Have you ever been into a guy who seems to be giving you nothing but mixed signals? Alright, alright, you don’t have to roll your eyes so hard. I get it. Apparently women everywhere experience this phenomenon, some more often than not. So, what’s the deal?
A common response I hear is that men just need to “man up.” But what are we really talking about? Well, from what I can tell, that typically means he is acting weakly, and he needs to do the opposite. Be strong, do the right thing. When we’re talking about romantic relationships, that means be assertive. If you like her, ask her out. If you like the way things are going, commit to her. If you’re on the fence, make a decision one way or the other. If you’re not into it, bow out respectfully.
While those simple ideas are all well and good—and appealing, as we men like to think of ourselves as simple creatures—that doesn’t mean there’s a simple answer. Sure, if a man is ambiguous in his interactions with a woman, it could very well mean that he just needs to grow a pair. But it also could be all sorts of other reasons—from being clueless to being too smart for his own good and everything in between. And, to make the matter even less simple, it might be a combination of things.
But don’t just take my word for it. I took your questions to real men near and far and asked them point-blank: Do men need to man up? Or is there more going on? You might be surprised by some of the answers.
So without further ado, here’s some male perspective on what you might call the crisis of the assertive gentleman.
He could have good reasons for taking it slow.
“There's a lot of truth to the statement ‘man up,’” Lewis says. “But some men may be struggling internally with various issues that prevent them from asking a classy dame out on a date.” While it may be a surprise to some women, I’ve seen firsthand how other factors can negatively affect our confidence with women, namely professional frustration. For me, I would have been happy to pursue a woman if I knew she wouldn’t get hung up on my career advancement (or lack thereof) at the time.
It could also be that the guy is just gun shy from past rebuffs. “Yes, men can do a better job,” my buddy Mark says. “But there are also some who try very hard only to get rejected over and over again from even first dates.” He might be lacking in confidence because the last woman (or women) he went after gave him the cold shoulder—or worse. “I think we spend a lot of wasted time trying to be someone the woman wants,” Charles says, “And lose confidence when it doesn't work.”
He could just be missing his cue.
“Most guys struggle to communicate (worse now with media/texting),” Mark says. ”And so the fear seems to be greater.” It can be hard enough to decide to make a move, let alone find the right words to say.
It’s possible that he’s not going full-throttle after a woman because he’s not sure she’s all that into him. Maybe he thinks you’re giving him as many mixed messages as you feel like you’re receiving. How to be sure? Remove all uncertainty from the equation. Make it clear you want him to ask you out on a date or be more committed to moving forward in the relationship, and see what happens.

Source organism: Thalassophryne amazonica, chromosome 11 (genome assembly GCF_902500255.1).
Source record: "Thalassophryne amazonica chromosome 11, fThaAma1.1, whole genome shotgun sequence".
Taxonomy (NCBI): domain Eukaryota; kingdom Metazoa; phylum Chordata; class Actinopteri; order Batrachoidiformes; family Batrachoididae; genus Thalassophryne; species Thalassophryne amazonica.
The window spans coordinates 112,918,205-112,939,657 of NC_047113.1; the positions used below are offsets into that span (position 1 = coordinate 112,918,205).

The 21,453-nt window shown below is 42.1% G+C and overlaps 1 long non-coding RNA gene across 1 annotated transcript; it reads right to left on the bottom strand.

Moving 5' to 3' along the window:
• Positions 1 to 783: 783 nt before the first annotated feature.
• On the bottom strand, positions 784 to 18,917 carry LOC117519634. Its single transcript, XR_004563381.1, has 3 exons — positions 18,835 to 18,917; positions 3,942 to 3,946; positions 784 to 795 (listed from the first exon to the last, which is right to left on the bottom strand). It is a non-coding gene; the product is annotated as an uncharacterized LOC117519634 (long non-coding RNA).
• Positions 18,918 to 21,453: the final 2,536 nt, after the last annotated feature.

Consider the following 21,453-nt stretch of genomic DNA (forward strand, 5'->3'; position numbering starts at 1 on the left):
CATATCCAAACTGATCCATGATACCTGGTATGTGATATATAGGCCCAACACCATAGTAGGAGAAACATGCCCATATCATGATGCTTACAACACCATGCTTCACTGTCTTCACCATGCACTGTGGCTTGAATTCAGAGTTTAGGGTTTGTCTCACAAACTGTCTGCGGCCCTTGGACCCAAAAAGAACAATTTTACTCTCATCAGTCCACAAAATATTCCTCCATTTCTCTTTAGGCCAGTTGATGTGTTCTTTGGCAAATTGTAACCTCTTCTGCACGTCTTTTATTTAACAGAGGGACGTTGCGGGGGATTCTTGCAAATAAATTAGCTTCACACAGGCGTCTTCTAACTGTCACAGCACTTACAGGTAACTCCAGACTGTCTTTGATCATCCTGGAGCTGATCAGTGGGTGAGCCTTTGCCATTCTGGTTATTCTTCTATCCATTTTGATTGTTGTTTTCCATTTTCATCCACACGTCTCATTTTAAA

He may not be that into you.
Ask men if they (and/or their fellow man) just need to “man up,” and some of them become somewhat defensive. “Ladies, if you've got a problem with a man thinking twice about dating you,” my buddy Jeff says, “he's probably just not as interested as you think he should be.” “I second that,” Tim says. “I've seen too many young women complain that Mr. X needs to take more initiative and man up, and knowing them both, I've had to explain he's 'just not that in to you.'"
It’s painful to admit, but if you are exasperated by some fool who is not making the moves on your friend, consider the fact that he may just not be into her and move on.
You could be overlooking the manly men.
There’s a sentiment among the guys I know that the same women who are complaining about men based on a few bad apples are also the same ones who reject the good ones before they even give them a chance. “I think the problem is more that they don't see that many of us good guys actually exist,” my buddy Jimmy said. “The bad ones make the news.”
From what I can tell, the men who are most skilled in showing interest in women (but not too much interest) are the guys who are also the ones who are most skilled at keeping them at arm’s length. And the guys who are most worthy of women’s attention are the guys who are straightforwardly (if sometime awkwardly) asking girls out, only to be declined, however politely. The good guys end up not getting enough credit while the bad guys dominate their thoughts.
So do men need to “man up”? Sure. But if I’m reading the men in my life correctly, there’s a sense from them that women need to “women up” a bit themselves—or at least help a brother out, if you know what I mean. The real “good guys” I know are more than happy to be straightforward and assertive with women they’re into.
The bottom line though is, if he’s flirty, if he’s slinging compliments, if he’s wanting to “hang out” with no one else around, and especially if he wants to be physically intimate, a woman has every right to expect some sort of commitment to come before proceeding any further.
If all the signs point to him being interested save for him saying that, have an honest conversation, and find out for real where he’s at. He might just man up with a little nudge from you.
Photo Credit: Erynn Christine Photography